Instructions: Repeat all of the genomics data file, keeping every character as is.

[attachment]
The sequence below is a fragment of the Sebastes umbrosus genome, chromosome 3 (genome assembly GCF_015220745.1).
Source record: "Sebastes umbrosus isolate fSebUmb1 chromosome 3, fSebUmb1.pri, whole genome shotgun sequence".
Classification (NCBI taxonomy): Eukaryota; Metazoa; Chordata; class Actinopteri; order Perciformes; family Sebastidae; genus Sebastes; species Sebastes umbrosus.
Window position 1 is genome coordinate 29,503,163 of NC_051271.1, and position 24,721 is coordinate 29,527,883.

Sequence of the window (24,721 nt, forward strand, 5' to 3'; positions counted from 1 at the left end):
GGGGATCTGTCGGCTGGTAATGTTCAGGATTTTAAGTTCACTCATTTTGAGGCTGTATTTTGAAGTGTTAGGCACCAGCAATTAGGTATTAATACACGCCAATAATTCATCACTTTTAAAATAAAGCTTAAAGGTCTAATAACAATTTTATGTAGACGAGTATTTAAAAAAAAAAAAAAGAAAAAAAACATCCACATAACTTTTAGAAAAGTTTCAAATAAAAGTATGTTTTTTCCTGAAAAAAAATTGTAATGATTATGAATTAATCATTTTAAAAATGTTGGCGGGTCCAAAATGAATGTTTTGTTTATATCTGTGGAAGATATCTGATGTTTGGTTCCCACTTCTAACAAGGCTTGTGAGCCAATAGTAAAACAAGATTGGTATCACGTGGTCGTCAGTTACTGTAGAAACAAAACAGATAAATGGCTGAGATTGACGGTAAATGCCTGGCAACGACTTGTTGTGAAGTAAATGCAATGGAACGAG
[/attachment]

The sequence below is a fragment of the Sebastes umbrosus genome, chromosome 3 (genome assembly GCF_015220745.1).
Source record: "Sebastes umbrosus isolate fSebUmb1 chromosome 3, fSebUmb1.pri, whole genome shotgun sequence".
Classification (NCBI taxonomy): Eukaryota; Metazoa; Chordata; class Actinopteri; order Perciformes; family Sebastidae; genus Sebastes; species Sebastes umbrosus.
Window position 1 is genome coordinate 29,503,163 of NC_051271.1, and position 24,721 is coordinate 29,527,883.

Sequence of the window (24,721 nt, forward strand, 5' to 3'; positions counted from 1 at the left end):
GGGGATCTGTCGGCTGGTAATGTTCAGGATTTTAAGTTCACTCATTTTGAGGCTGTATTTTGAAGTGTTAGGCACCAGCAATTAGGTATTAATACACGCCAATAATTCATCACTTTTAAAATAAAGCTTAAAGGTCTAATAACAATTTTATGTAGACGAGTATTTAAAAAAAAAAAAAAGAAAAAAAACATCCACATAACTTTTAGAAAAGTTTCAAATAAAAGTATGTTTTTTCCTGAAAAAAAATTGTAATGATTATGAATTAATCATTTTAAAAATGTTGGCGGGTCCAAAATGAATGTTTTGTTTATATCTGTGGAAGATATCTGATGTTTGGTTCCCACTTCTAACAAGGCTTGTGAGCCAATAGTAAAACAAGATTGGTATCACGTGGTCGTCAGTTACTGTAGAAACAAAACAGATAAATGGCTGAGATTGACGGTAAATGCCTGGCAACGACTTGTTGTGAAGTAAATGCAATGGAACGAG